Investor group offers to buy American Apparel for $300 million: UPDATED

(Reuters) — Bankrupt teen apparel retailer American Apparel Inc (APPCQ.PK) received a $300 million bid on Monday from a group of investors who are backing the return of the company’s controversial founder, Dov Charney.

Hagan Capital Group and Silver Creek Capital Partners said their proposal included $90 million of new equity and a $40 million term loan, and backs a business plan from Charney, who was fired as chief executive in December 2014.

The enterprise value of the deal is above the valuation of $180 million-$270 million “publicly stated by the debtor in its disclosure statement,” the firms said.

Los Angeles-based American Apparel operates 218 stores in 19 countries, and established its reputation with sexually charged advertising and U.S.-based manufacturing in an era of offshore factories.

The company said that while it remains focused on completing its bankruptcy exit plan, it acknowledged it had received the Hagan proposal.

“American Apparel evaluates all bids consistently,” a spokeswoman for the retailer said in an email.

The Hagan proposal sets up a possible showdown at a Jan. 20 hearing in the U.S. Bankruptcy Court in Wilmington, Delaware. American Apparel must convince Judge Brendan Shannon its plan is fair and feasible, and Charney has objected.

American Apparel said on Monday all creditor classes voted in favor of its plan, which would bring the retailer out of bankruptcy under the control of its lenders, a group that includes Monarch Alternative Capital.

A lawyer for the official committee of unsecured creditors said he was studying the Hagan proposal.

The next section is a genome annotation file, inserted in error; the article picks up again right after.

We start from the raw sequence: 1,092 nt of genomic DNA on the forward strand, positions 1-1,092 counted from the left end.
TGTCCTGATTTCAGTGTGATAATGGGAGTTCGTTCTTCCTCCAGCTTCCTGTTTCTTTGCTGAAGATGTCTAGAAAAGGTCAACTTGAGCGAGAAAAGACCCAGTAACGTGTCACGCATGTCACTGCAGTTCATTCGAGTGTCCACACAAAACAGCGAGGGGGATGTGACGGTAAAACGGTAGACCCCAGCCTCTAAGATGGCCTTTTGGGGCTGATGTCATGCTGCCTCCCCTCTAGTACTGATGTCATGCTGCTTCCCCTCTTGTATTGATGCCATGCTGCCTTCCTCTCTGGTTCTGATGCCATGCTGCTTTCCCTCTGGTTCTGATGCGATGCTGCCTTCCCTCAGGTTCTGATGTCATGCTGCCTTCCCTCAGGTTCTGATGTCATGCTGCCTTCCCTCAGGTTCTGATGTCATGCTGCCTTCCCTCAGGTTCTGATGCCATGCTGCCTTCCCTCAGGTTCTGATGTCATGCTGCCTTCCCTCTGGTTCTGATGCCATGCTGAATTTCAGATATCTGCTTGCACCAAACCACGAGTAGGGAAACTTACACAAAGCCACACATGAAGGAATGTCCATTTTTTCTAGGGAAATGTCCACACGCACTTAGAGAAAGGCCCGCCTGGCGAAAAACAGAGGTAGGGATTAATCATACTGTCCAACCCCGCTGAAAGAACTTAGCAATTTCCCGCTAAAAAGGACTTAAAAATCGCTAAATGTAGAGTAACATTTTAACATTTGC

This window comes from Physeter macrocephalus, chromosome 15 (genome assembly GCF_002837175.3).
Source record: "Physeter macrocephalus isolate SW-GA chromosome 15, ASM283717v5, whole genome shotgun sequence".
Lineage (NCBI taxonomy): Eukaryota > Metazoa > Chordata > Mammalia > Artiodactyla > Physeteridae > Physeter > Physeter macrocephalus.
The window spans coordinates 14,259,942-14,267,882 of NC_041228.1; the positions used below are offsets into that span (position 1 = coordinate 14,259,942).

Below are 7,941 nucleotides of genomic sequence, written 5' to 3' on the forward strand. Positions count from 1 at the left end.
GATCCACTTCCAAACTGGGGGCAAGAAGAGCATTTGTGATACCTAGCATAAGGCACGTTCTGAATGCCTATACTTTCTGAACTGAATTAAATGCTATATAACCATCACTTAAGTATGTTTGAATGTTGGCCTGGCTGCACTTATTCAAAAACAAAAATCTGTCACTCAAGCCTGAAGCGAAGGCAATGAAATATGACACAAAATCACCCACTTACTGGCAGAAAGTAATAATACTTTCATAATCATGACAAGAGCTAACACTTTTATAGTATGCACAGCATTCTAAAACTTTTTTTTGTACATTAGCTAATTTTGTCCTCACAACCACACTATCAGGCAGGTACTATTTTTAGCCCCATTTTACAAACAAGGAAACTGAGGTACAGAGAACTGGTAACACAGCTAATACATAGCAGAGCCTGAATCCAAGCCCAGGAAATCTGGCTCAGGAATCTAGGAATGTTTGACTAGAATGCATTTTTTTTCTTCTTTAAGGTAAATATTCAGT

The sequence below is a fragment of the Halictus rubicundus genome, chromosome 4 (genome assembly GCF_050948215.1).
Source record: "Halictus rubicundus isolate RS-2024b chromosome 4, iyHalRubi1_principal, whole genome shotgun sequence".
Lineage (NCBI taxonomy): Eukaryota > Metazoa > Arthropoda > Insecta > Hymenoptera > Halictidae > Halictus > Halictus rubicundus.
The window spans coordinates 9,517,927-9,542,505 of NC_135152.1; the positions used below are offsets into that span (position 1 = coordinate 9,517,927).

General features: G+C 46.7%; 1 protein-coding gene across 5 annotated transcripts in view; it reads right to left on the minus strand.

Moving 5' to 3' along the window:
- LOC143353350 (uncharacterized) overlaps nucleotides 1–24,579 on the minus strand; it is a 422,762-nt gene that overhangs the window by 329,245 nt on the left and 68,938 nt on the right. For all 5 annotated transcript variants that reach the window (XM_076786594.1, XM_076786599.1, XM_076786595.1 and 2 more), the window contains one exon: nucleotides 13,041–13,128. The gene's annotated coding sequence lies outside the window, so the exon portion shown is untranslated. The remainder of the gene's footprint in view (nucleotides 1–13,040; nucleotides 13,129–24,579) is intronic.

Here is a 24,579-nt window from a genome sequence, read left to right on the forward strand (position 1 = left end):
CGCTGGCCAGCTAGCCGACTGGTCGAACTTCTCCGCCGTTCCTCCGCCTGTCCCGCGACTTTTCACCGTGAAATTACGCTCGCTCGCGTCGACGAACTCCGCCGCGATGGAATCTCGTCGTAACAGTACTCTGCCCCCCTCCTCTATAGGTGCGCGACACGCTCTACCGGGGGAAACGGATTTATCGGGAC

“From unsecured creditors’ side the amount of money they put on the table is interesting, but the devil is always in the details,” said David Posner, of Kilpatrick Townsend & Stockton.

The company also said it amended its plan to increase the payment to unsecured creditors to $2.5 million, up 150 percent from the payment that was provided in the prior chapter 11 plan.

Under the new plan lenders would also forgo a claim of nearly $150 million, which would significantly increase the amount of money left for low-ranking unsecured creditors.

If the lenders pursue that claim under the Hagan plan, Posner said unsecured creditors might not be any better off, even with a higher offer.

American Apparel, which has not been profitable since 2009, filed for bankruptcy in October, joining a list other teen-focused retailers including Wet Seal and Body Central Corp that have struggled with changing tastes.

Charney founded American Apparel in 1989, but was fired in December for allegedly misusing company funds and failing to stop a subordinate from defaming former employees. He has denied the allegations.